Reports by government commissions aren’t generally known for their insight into basic questions about the human condition, nor can they typically be read for pleasure. The report of the State Department’s Commission on Unalienable Rights, in circulation as of last week, is perhaps the exception that proves the rule: a lively and serious inquiry into the basic ideas that animated the founding of the United States and provided impetus to the global pursuit of human rights.
Secretary of State Michael Pompeo chartered his commission well before the tough six months America has just been going through, from pandemic to lockdown to protests, some of them violent. Yet current conditions make its message all the more timely.
Demonstrators demand justice and rail against past and present injustice. And whether they are aware of it historically or not, they mostly rely on claims introduced into the political world in the American Declaration of Independence. George Floyd had a right not to be slain by a police officer. Government is supposed to protect people’s lives and liberty. They should govern themselves as equals and be free to pursue happiness as they see it, without fear of capricious force under color of law.
Declaring independence, gradually
“Life, Liberty and the pursuit of Happiness,” that is: Before the Declaration, ideas were brewing along the lines of the “unalienable rights” of all human beings, but the political world was the sport of kings and barons, chieftains and the strong. To most of them, the idea that government should be “of the people, by the people and for the people,” as Lincoln described it 87 years later, had never occurred. Yet the idea of these rights was so powerful and so liberating that it became not only a global beacon against oppression, but also the means by which Americans began to free themselves from the constraints of the times in which it arose.
That’s because in saying “all men are created equal,” Jefferson and the other signers of the Declaration of Independence both meant it and did not mean it. Clearly, they didn’t mean “all men and women are created equal,” a formulation that would come to the fore with the Declaration of Sentiments drafted by Elizabeth Cady Stanton at the Seneca Falls Convention in 1848. Nor did it apply to men, women and children who were slaves, including of some of the very signers. Nor did they mean it with regard to Native Americans being driven from their ancestral lands.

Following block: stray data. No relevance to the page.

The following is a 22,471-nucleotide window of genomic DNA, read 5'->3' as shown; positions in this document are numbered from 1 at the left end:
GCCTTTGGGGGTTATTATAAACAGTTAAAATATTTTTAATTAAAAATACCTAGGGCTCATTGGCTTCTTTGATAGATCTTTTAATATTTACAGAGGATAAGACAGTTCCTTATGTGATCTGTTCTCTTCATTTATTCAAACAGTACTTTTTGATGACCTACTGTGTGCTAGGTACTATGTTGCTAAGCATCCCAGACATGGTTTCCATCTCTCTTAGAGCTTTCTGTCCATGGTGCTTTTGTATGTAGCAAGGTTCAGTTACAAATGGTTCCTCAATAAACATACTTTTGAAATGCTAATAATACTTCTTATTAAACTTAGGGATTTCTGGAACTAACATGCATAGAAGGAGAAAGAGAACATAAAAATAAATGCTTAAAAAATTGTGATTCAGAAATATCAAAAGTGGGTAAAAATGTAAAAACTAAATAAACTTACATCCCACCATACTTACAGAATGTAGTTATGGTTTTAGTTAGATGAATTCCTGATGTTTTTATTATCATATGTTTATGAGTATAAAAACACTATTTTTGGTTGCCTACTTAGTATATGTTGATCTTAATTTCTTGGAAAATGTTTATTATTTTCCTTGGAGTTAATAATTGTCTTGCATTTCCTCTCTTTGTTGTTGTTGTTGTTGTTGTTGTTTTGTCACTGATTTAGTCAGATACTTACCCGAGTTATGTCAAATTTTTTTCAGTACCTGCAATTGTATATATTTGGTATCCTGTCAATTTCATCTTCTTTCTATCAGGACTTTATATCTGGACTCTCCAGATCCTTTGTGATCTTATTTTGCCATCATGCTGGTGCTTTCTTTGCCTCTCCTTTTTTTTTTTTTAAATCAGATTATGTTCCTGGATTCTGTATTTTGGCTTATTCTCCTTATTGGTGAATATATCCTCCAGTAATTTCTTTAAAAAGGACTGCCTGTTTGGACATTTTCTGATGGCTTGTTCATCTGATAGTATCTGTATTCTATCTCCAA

Nor did the all the abolitionists and early women’s rights advocates themselves necessarily believe in universal human equality. Nevertheless, those five words formed the basis of 244 years’ worth — and counting — of demands for equality in the United States and beyond our own national borders.
The work our founders began isn’t over
The Founders did not finish the job of political equality with the Declaration and the Constitution, nor did Lincoln with the Civil War and Emancipation Proclamation, nor did Susan B. Anthony when she illegally cast a ballot in the 1872 presidential election, nor the Supreme Court in 1954 in Brown v. Board of Education by reversing its previous holding and declaring that the “separate but equal” justification for segregation was not equality.
But the Founders did start the project of political equality by risking their necks on independence in the name of those five words. And the others mentioned here, and many more, continued the project against resistance, by relying on a history tracing back continuously and directly to “all men are created equal” as they demanded justice.
This is a story the Commission on Unalienable Rights tells with clarity and erudition. Likewise compelling is its account of the resonance of the principles of the American founding in the United Nation’s 1948 Universal Declaration of Human Rights and the little-remembered context in which other countries drew on their own national traditions in pursuit of the universal rights they delineated in UDHR.
The American story is woefully incomplete without an account of the injustice perpetrated here and the suffering it has caused. But it is also woefully incomplete in the absence of an account of how ideas about unalienable rights articulated at the time of the founding became an engine driving the pursuit of justice here and throughout the world.
Read in USA Today